Tutorial: Underarm Bias Binding


Summer is coming, thank goodness, and that means sleeveless tops–yay! Personally, I have a very picky attitude when it comes to the strappy top: I don’t like the armhole to be too low or too loose. I like good coverage so there is never any lingerie hanging out the side, and so I can feel cool without feeling exposed.

There are, of course, a number of ways to go about achieving that: lining (which doesn’t make sense in the summer, as it defeats the purpose of lightweight fabrics like linen), facings (which I generally abhor, as they are the dickie of the sewing world and when done poorly almost always show), and bias binding (my preference, almost always). So below, a quick tutorial for applying bias tape to an underarm on a sleeveless top; this can be adapted to most patterns, so long as they have a bodice with a strap.

For this example, I’m using a Pretty Jane design (and this fabulous Lecien Japanese import print).  The square-necked bodice is lined and finished, and I’m ready to attach the bodice to the dress front and back, which have been stitched at the side seams.  You’ll notice the underarm curve at the left and right; this is what we’re aiming to finish with the bias binding here.

Single-fold bias tape works perfectly well for this process, but I never use the stuff in the store: it’s so easy to make your own, and I vastly prefer to work with 100% cotton any time I can.  I’ve cut a length of unbleached cotton (the same fabric as my lining) on the bias, and have pressed under one edge 1/4″:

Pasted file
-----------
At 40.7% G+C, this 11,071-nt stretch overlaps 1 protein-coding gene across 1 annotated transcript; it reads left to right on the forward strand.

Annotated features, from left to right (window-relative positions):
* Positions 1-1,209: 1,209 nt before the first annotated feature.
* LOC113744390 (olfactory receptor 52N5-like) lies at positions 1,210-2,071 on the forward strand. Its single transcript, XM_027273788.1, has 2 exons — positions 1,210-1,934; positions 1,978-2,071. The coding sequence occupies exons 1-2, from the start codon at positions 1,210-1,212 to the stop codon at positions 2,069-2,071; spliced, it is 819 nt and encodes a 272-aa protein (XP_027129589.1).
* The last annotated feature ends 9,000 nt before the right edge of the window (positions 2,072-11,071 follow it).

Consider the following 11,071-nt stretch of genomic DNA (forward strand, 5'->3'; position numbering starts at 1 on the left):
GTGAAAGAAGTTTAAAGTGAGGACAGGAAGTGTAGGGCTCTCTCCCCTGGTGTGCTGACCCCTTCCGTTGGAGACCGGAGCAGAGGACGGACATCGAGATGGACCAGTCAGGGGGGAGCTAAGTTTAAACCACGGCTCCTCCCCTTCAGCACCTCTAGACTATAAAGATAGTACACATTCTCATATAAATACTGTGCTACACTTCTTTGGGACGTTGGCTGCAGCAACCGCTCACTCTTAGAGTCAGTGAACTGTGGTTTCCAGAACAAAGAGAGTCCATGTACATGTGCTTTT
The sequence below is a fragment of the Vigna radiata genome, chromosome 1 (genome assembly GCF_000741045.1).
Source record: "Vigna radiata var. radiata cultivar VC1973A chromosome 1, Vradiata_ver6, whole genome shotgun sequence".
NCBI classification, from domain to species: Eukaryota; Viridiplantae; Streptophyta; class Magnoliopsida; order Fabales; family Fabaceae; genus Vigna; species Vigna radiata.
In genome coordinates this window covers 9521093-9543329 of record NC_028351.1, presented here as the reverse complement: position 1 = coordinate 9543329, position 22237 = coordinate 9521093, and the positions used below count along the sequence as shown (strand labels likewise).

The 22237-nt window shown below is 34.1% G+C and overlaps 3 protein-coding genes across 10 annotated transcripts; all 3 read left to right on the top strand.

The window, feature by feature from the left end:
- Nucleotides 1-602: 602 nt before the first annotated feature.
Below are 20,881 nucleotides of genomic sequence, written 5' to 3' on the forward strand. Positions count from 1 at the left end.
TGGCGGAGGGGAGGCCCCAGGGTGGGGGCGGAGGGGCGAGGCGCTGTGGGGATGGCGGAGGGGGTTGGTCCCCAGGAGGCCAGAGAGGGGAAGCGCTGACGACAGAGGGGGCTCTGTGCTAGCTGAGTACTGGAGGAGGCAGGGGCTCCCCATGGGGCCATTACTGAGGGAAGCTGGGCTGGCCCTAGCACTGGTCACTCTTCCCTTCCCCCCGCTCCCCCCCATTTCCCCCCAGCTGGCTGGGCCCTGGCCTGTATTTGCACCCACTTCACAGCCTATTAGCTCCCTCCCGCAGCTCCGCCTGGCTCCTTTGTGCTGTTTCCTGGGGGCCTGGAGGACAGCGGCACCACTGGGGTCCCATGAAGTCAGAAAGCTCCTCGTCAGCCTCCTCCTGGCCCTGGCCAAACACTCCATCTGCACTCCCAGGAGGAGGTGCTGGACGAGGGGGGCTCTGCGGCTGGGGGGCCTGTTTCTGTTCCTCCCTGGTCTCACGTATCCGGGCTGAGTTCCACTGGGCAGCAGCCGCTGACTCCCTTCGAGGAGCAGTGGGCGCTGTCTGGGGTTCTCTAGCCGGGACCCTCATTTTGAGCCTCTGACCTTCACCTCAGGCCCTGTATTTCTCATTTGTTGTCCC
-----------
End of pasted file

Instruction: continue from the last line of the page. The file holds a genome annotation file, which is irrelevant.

At the machine, I’ve lined up the raw edges of the bias tape along the raw edge of the first underarm, right sides together.  I’ll stitch these together with a 1/4″ seam allowance.  Note that the pressed edge is NOT the edge I’m stitching here–we’ve pressed that under for later.

When the bias tape is attached, you’ll have this:

Press the seam allowance toward the bias tape, as you’ll be encasing the seam allowances when we stitch the bias tape down.  If you need to trim some of your seam allowance to get a nice, smooth finish, now’s the time to do it: